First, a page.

An intrinsic part of London living is avoiding speaking to strangers at all costs. If, god-forbid, someone should strike up a conversation on public transport, you immediately assume they want something, and they usually do. In An Act of Kindness, the debut play by Helena Westerman, we meet two Londoners who only have a local bus stop in common.
Leila, played by Westerman, is a bit of a free spirit and full of joy, or so it would seem on the outside. She’s perfectly at ease jumping straight in and breaking the ice with Martin (Robert Hayes), who is a touch more reserved. But as they meet at that bus stop more often, their relationship softens and a friendship blossoms.
Directed by Caroline Simonsen, a graffiti covered bus stop forms the set, while the noise of London streets fills the performance space. Both performers seem totally comfortable in their roles and you can immediately feel a connection to the characters. Despite the occasional Wonderwoman costume and talk of superheroes, these are just ordinary people.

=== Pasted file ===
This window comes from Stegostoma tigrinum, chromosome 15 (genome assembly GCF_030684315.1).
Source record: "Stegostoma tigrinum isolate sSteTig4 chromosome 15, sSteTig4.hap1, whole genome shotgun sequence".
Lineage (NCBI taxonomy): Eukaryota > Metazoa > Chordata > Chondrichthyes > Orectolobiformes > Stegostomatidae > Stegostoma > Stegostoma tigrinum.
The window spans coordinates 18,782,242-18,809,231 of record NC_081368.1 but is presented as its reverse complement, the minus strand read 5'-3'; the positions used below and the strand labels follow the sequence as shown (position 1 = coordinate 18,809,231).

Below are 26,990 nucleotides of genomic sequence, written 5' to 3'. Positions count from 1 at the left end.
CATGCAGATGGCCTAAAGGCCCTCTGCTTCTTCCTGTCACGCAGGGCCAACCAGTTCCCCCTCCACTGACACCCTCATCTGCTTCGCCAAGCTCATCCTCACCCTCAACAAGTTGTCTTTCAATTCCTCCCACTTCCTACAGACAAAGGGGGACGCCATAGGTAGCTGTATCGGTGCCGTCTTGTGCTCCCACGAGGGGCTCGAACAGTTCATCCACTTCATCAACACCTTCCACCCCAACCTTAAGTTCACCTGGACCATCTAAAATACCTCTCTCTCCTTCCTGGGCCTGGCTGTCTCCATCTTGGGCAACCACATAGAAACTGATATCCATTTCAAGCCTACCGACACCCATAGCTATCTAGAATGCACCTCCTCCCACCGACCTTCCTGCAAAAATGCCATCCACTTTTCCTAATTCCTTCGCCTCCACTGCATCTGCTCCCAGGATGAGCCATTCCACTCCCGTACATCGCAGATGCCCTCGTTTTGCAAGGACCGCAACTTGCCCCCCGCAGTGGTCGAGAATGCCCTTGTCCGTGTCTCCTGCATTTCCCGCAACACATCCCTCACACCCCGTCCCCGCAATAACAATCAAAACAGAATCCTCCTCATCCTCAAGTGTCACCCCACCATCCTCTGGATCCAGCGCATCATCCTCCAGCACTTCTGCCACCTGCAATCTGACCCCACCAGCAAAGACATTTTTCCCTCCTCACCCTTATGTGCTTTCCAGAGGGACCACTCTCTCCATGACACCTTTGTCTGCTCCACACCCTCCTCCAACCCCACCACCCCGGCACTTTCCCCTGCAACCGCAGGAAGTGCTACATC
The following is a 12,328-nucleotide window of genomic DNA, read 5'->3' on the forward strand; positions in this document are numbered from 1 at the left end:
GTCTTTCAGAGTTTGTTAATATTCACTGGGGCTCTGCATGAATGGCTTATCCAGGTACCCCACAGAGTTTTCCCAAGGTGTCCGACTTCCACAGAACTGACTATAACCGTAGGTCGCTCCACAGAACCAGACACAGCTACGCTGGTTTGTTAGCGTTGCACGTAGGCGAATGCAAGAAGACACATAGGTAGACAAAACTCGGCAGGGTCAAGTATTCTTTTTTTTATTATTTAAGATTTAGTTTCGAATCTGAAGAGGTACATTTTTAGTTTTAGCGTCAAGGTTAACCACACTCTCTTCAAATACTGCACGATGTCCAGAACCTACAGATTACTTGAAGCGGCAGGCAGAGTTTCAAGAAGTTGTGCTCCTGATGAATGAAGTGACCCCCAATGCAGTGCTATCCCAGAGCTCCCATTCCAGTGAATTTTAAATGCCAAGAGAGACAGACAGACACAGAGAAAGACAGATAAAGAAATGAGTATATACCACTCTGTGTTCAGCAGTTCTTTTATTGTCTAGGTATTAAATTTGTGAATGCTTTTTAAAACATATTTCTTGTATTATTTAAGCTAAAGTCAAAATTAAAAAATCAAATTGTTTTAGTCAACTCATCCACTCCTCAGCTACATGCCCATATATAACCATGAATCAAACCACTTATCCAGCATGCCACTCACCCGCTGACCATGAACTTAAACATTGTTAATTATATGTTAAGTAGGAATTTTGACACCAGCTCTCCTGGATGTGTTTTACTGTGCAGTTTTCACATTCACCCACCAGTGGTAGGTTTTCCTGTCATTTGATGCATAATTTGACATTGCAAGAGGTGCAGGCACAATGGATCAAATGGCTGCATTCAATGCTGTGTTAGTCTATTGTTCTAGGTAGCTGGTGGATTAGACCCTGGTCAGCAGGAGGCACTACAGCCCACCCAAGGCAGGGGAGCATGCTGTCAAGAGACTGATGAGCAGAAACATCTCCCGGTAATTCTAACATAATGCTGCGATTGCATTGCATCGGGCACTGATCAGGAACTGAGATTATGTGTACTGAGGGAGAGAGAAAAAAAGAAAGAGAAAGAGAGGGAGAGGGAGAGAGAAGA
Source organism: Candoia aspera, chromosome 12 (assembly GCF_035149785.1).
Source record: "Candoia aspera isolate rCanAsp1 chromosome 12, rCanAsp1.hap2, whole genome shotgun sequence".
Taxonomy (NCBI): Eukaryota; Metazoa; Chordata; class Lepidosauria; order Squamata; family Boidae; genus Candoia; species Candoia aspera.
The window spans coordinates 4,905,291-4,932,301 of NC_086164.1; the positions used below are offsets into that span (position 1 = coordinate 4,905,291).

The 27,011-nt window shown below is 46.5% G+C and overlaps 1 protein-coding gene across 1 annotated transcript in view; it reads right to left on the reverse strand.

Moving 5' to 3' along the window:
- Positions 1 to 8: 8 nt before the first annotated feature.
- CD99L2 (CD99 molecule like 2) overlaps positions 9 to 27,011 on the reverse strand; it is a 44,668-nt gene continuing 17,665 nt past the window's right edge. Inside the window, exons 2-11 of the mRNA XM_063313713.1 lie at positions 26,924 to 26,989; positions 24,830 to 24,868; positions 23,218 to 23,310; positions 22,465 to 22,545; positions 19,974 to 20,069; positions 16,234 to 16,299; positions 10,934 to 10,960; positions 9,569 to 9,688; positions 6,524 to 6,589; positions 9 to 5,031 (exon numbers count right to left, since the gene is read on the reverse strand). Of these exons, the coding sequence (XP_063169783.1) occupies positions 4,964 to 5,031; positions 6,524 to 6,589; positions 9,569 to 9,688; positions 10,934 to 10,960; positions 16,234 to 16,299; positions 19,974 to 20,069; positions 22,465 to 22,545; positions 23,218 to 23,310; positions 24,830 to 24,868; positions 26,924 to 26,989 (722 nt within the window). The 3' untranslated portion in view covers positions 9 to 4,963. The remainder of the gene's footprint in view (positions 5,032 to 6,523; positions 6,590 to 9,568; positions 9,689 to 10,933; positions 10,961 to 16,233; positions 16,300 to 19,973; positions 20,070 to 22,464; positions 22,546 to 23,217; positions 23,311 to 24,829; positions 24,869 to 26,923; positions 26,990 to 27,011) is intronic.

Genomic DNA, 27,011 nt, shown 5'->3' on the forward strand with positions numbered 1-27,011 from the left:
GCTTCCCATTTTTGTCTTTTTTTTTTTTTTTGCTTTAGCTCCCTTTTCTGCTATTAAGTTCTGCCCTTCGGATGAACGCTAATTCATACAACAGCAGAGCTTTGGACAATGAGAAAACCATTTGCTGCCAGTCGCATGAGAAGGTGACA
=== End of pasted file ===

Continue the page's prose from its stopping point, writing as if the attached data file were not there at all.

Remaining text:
For a debut piece of writing it’s exceptional work. The story moves along easily and nothing feels out of place. The funny one-liners give way to more deep and meaningful conversations as the characters reveal their inner demons. Some scenes are closed off with one character getting on the bus, while others just end abruptly, leaving some possibility of the friendship extending beyond what we, the audience, are allowed to see.
An Act of Kindness, is such a simple idea that is wonderfully executed, the final emotional scene left a small tear in my eye and with a resolve to make sure that as soon as I’m back in London I’ll start a conversation with a stranger. A superb piece of theatre that is clever, funny and poignant, and which everyone involved with should be very proud of.